– salt to taste

I followed the procedure for making suman sa gata. Adjusted the coconut milk to water ratio from 5:4 to 7:5, the ratios were based on volume.  My wife told me this red rice needs more water than normal. Adjustment should be done to cook properly.

Thirty minutes have passed, the rice became plumbed and all the liquid was almost absorbed. However, the cooking process was far from over. It was not even half-cooked. I took few grains for a test, it was still crunchy hard. I also noticed the slightly sour taste.

I added more water to continue cooking. I added more and more until the liquid to rice ratio became 15:5 or 3:1. I knew the red rice requires more water to cook but I never expected this much.

I took me almost three hours to achieve the very tacky consistency. It could be shorter if I was aware of the exact ratio.

I wrapped them in banana leaves. Tied in packs of two and boiled for 30 minutes.

steamed red rice suman

The time and effort I spent cooking paid well. The suman I made taste superb. It is far superior than any other suman I have eaten.

unwrapped red rice suman

Tabliya Chocolate Sauce for Suman

Some of my friends keep on insisting that tabliya is a good sauce for suman. I wanted to try but suman is only available once a year. That is during All Saints Day. Some areas are making suman all year round because it is an integral part of their culture. Other do it as source of income. Unfortunately, we only make suman during the All Saints season. Several seasons have passed, several seasons of forgetfulness.

The idea is – measure equal amounts of sugar and tabliya. Cook it with small portion of water until sticky. The consistency should be close to mayonnaise. Adjust tabliya amount for  chocolate flavor. Adjust sugar for sweetness. Adjust water amount for fluidity.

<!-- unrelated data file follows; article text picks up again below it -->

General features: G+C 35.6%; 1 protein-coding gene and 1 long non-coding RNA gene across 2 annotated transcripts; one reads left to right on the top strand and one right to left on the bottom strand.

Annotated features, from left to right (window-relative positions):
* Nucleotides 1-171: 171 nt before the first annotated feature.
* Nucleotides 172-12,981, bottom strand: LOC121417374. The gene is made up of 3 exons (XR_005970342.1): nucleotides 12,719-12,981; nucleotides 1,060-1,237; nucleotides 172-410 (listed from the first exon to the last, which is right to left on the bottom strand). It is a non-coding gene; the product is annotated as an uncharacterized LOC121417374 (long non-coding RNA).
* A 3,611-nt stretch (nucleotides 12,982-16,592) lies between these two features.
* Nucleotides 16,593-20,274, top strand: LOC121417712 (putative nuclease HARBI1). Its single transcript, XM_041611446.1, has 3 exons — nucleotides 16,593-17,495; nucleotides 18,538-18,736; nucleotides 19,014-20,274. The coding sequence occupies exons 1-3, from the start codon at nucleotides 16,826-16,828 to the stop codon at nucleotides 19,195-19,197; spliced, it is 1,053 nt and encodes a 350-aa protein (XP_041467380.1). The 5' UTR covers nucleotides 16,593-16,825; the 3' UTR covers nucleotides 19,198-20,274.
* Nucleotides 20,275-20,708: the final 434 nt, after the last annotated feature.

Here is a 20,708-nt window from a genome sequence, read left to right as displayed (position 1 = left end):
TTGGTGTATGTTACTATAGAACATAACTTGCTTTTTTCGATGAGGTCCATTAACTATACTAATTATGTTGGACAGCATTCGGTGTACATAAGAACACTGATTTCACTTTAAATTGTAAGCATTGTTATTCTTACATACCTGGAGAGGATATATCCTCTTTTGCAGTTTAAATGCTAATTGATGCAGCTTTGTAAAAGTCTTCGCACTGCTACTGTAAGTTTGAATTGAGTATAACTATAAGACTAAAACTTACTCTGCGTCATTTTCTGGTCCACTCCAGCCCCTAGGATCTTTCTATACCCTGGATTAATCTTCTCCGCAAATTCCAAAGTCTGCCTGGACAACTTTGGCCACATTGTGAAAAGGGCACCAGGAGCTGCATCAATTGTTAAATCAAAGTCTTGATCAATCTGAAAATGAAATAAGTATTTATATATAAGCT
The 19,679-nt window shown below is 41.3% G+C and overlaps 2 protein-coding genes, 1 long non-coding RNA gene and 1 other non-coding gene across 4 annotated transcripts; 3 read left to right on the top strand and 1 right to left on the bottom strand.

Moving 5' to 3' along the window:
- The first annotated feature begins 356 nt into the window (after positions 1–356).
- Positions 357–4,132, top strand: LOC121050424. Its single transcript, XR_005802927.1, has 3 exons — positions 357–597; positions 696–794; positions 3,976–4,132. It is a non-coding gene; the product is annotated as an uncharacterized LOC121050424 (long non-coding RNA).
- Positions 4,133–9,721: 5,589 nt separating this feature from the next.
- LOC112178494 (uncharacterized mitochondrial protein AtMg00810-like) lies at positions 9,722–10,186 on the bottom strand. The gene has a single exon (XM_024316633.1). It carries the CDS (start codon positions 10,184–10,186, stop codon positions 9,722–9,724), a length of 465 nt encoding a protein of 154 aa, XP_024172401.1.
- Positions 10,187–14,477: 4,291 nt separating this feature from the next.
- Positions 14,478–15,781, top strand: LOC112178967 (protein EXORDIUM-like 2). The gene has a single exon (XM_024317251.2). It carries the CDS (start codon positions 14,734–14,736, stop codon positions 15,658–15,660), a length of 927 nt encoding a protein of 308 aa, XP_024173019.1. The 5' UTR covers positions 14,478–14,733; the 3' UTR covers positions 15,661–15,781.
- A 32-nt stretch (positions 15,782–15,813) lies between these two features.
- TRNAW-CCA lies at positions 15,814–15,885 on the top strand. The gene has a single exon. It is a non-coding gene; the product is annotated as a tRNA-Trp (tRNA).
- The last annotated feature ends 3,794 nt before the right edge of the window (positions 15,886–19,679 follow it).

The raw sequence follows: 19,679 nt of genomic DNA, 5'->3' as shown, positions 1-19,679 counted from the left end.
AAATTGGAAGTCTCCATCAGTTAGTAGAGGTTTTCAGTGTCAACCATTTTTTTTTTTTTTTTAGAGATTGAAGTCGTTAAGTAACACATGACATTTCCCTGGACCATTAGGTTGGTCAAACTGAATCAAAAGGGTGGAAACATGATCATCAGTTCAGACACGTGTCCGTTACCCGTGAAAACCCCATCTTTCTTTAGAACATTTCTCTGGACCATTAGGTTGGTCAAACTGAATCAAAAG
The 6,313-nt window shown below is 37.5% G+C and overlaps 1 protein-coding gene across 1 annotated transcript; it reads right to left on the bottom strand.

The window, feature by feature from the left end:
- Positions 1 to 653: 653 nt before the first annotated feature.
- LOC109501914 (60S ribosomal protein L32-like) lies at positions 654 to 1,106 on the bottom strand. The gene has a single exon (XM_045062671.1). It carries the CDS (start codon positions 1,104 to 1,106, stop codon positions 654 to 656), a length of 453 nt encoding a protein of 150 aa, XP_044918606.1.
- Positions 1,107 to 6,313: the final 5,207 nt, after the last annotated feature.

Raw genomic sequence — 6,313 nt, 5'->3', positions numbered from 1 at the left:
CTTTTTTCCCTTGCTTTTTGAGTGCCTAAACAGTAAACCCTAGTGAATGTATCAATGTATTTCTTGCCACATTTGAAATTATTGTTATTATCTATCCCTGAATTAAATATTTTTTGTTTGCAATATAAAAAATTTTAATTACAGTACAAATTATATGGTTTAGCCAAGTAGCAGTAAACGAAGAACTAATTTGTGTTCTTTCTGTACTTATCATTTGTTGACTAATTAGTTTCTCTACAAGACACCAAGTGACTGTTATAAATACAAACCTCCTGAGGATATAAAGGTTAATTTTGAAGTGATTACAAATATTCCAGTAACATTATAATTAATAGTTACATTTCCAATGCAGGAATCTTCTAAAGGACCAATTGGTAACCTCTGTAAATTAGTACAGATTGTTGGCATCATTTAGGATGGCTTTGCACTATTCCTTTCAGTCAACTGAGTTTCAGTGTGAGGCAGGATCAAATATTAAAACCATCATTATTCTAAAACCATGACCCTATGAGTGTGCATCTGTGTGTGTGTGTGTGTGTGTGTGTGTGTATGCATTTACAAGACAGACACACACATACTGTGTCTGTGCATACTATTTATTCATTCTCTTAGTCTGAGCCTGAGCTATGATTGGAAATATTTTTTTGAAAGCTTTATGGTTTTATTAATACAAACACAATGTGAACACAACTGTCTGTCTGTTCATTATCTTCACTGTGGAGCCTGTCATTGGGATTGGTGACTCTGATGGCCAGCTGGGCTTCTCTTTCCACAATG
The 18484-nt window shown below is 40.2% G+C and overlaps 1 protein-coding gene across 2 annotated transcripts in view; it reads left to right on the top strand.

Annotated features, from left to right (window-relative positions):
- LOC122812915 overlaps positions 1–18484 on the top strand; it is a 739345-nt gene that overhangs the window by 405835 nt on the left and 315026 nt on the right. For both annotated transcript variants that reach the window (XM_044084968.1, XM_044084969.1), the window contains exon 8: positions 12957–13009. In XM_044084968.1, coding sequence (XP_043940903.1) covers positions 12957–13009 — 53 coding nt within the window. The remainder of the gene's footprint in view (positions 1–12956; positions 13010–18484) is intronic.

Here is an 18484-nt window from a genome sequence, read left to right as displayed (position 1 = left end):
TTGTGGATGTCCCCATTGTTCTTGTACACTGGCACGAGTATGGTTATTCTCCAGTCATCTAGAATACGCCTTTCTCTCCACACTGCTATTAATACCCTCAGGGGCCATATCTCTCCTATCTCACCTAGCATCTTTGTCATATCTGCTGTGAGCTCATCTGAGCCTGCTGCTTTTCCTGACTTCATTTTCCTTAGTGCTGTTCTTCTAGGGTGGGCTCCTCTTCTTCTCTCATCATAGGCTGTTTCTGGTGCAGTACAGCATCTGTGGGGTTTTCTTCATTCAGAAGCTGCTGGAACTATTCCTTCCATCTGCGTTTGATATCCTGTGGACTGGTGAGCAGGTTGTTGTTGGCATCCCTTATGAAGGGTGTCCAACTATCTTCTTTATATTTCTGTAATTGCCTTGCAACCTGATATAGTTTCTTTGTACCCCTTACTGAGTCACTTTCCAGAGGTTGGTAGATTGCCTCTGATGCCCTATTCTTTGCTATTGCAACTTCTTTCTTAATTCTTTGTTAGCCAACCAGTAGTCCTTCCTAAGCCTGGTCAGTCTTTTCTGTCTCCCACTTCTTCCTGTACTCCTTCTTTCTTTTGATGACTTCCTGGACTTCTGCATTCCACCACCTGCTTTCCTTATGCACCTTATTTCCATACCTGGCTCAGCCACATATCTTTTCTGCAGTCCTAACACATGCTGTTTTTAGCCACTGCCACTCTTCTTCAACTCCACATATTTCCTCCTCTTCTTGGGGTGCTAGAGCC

I was lucky this year. I remembered the idea of tabliya chocolate sauce for suman. I told my better half about it. She refused several times. She was insisting that chocolate and rice cake are not good combination.

I won the argument. She made about half cup sauce. She tried it and was very amazed. She said several times that it was very delectable.

suman and tabliya chocolate sauce

How To Make Cassava Suman

Mom gave us these three large cassava suman. There was only one remaining – she grabbed the other two and brought it to office. Its former state was fully wrapped in banana leaves. I opened it and sprinkled some sugar.

cassava sumanHmmm… it was really yummy. Cassava suman is somewhat similar to cassava cake with or without sugar added and cooked only by soaking in boiling water. Cassava cake on the other hand have flavors like milk, sugar and cheese. The latter is cooked in oven or over steam.

Make a cassava suman by following the procedures below:

1) Get cassava. Wash and remove the peels. See How to make tapioca chips for peeling illustration.

2) Grate cassava on stainless steel grater.

4) Get banana leaves. Heat it gently over a low flame to make it soft – essential for easy wrapping and prevent unnecessary leaf tearing.

5) Cut the leaves to desired sizes, should be wide enough to wrap desired sizes of suman.

6) Wrap grated cassava in banana leaves. Tie is not needed – just fold both ends and arrange neatly in a casserole.

7) Then half fill the casserole with water and boil until done. It can be checked by piercing with fork.

Cassava is locally known as balinghoy or kamoteng kahoy – the popular tapioca.